Now, the govt must focus on immunising children in the 12-18 age group, who are at high risk of coronavirus infection
If everything goes according to plan, the government will have immunised one-third of the eligible population against the coronavirus by October 17, or during the Dashain festival. As of now, 30 per cent of the targeted population has received the first dose of vaccines while 28 per cent has already received their second shot. Nepal started giving anti-COV- ID-19 vaccines to its people on January 27, becoming one of the first countries in South Asia to do so. The Ministry of Health and Population and its related agencies have been vaccinating people on a daily basis in every nook and corner of the country. Bagmati Province has the highest number of people receiving double vaccine doses, which stands at 34 per cent, while Province 2 has the lowest vaccination rate at 13 per cent. In order to meet its target, the government has accorded top priority to importing vaccines either through grants or procurement.
So far, the government has imported 17.7 million doses of vaccines of different brands from various countries. The government has plans to import 11.3 million doses of vaccines for free under the COVAX facility and an additional 42.3 million doses by mobilising other sources.
The government has the target of immunising around 72 per cent of its eligible population above 14 years of age. Two-thirds of the total eligible population will have been vaccinated by January 14, 2022, and the remaining population will be immunised by April 13, 2022. The target set by the government can be met as there will be no shortage of anti-COVID vaccines in the days ahead. The ministry thinks the coronavirus pandemic can be contained if at least 60 per cent of the targeted population is vaccinated.
With the immunisation drive in full swing, the number of COVID-19 infections and the COVID-related deaths has also declined across the country even though the markets are open. Almost all people above 50 years of age have already received the second shot in the last eight months.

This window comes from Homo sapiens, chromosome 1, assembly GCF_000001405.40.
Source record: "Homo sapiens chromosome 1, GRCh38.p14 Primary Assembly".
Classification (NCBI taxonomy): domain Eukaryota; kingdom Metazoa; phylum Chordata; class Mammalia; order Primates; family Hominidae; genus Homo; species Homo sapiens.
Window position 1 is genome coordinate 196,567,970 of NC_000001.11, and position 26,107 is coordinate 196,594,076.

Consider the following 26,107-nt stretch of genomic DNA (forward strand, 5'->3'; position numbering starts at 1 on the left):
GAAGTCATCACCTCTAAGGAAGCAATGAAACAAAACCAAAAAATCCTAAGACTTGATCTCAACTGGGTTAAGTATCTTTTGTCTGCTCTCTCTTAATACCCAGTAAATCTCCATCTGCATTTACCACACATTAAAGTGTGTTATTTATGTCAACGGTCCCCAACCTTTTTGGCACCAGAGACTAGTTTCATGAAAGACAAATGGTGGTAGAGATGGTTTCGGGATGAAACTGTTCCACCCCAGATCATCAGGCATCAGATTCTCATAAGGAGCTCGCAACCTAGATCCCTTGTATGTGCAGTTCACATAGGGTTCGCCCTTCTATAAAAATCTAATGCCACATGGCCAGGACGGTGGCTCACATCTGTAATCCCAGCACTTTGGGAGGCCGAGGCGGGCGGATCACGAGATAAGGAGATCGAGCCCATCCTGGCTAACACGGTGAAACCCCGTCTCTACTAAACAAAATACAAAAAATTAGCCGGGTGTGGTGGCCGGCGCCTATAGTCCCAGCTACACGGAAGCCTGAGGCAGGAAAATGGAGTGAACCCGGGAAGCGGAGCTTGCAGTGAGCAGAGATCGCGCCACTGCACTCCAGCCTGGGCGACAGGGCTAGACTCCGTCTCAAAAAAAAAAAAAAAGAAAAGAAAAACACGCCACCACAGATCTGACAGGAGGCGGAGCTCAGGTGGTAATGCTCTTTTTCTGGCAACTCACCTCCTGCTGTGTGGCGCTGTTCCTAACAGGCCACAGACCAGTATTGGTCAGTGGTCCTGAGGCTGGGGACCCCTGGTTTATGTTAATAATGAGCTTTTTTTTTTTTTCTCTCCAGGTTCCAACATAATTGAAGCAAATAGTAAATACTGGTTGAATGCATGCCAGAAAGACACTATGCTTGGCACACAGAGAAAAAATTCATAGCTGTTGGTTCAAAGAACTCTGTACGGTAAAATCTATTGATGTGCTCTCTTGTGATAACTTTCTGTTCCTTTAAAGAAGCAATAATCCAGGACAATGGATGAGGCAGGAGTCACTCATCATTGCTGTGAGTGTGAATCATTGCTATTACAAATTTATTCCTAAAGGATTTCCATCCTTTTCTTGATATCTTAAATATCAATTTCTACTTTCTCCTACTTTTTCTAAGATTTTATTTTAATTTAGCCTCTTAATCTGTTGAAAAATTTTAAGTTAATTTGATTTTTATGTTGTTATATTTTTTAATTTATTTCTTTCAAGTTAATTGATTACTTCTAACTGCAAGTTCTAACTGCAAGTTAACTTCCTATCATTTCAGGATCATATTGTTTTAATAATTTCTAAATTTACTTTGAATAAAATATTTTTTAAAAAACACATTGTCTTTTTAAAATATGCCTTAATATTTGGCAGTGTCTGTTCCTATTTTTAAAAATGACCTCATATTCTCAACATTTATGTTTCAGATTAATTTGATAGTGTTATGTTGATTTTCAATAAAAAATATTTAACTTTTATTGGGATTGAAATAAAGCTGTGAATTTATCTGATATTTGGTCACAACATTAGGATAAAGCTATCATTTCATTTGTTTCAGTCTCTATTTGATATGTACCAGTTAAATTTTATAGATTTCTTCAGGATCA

Now, the government must focus on immunising children in the 12-18 age group. For this, the government has already worked out a plan to purchase 100,000 doses of vaccines from Moderna and Pfizer pharmaceutical companies. Immunising the children of this age group is a must to open the educational institutes without fear of the pandemic. Nepal is the only country in South Asia to close its schools and colleges for a record number of 57 weeks since the imposition of lockdowns and prohibitory orders, followed by Bangladesh which closed its education sector for 53 weeks. We cannot afford to further shut down our educational institutes even for a week in the days to come as their indefinite closure has pushed back our academic calendar by almost two years, which has had a negative impact on the teaching learning environment. Once we are able to fully vaccinate our eligible population, the national economy will also return to the pre-pandemic level, giving the much-needed respite to the ailing tourism sector that has been hit the hardest. Despite the vaccination of a large section of the population, we should not ignore the health protocols to keep the virus at bay.
Buddha Air was able to avert a mishap on Monday, thanks to an alert pilot, but not without causing untold anxiety among its passengers. The plane had returned to Kathmandu after it was unable to land at Biratnagar despite several attempts as the wheels of the aircraft failed to drop. According to the press statement issued by the private sector airline, the pilot decided to return to Kathmandu after the control tower at Biratnagar airport said that the landing gear had not dropped for landing. The plane landed safety in Kathmandu after circling the valley skies several times to empty its fuel tank as much as possible.
Buddha Air was considered a safe airline, but that did not prevent a fatal crash near Lalitpur in September 2011, killing all 19 passengers and crew on board.
So it was natural for the passengers to panic when the plane on Monday kept flying for nearly two hours with no signs of landing. Coincidentally, another aircraft of Buddha Air also suffered a glitch on Monday, forcing the pilot to return to Kathmandu without making it to its destination, Pokhara. It, thus, behooves the airline to make a thorough inspection of all its aircraft as one technical problem is already one too many for a plane.
A version of this article appears in the print on September 29 2021, of The Himalayan Times.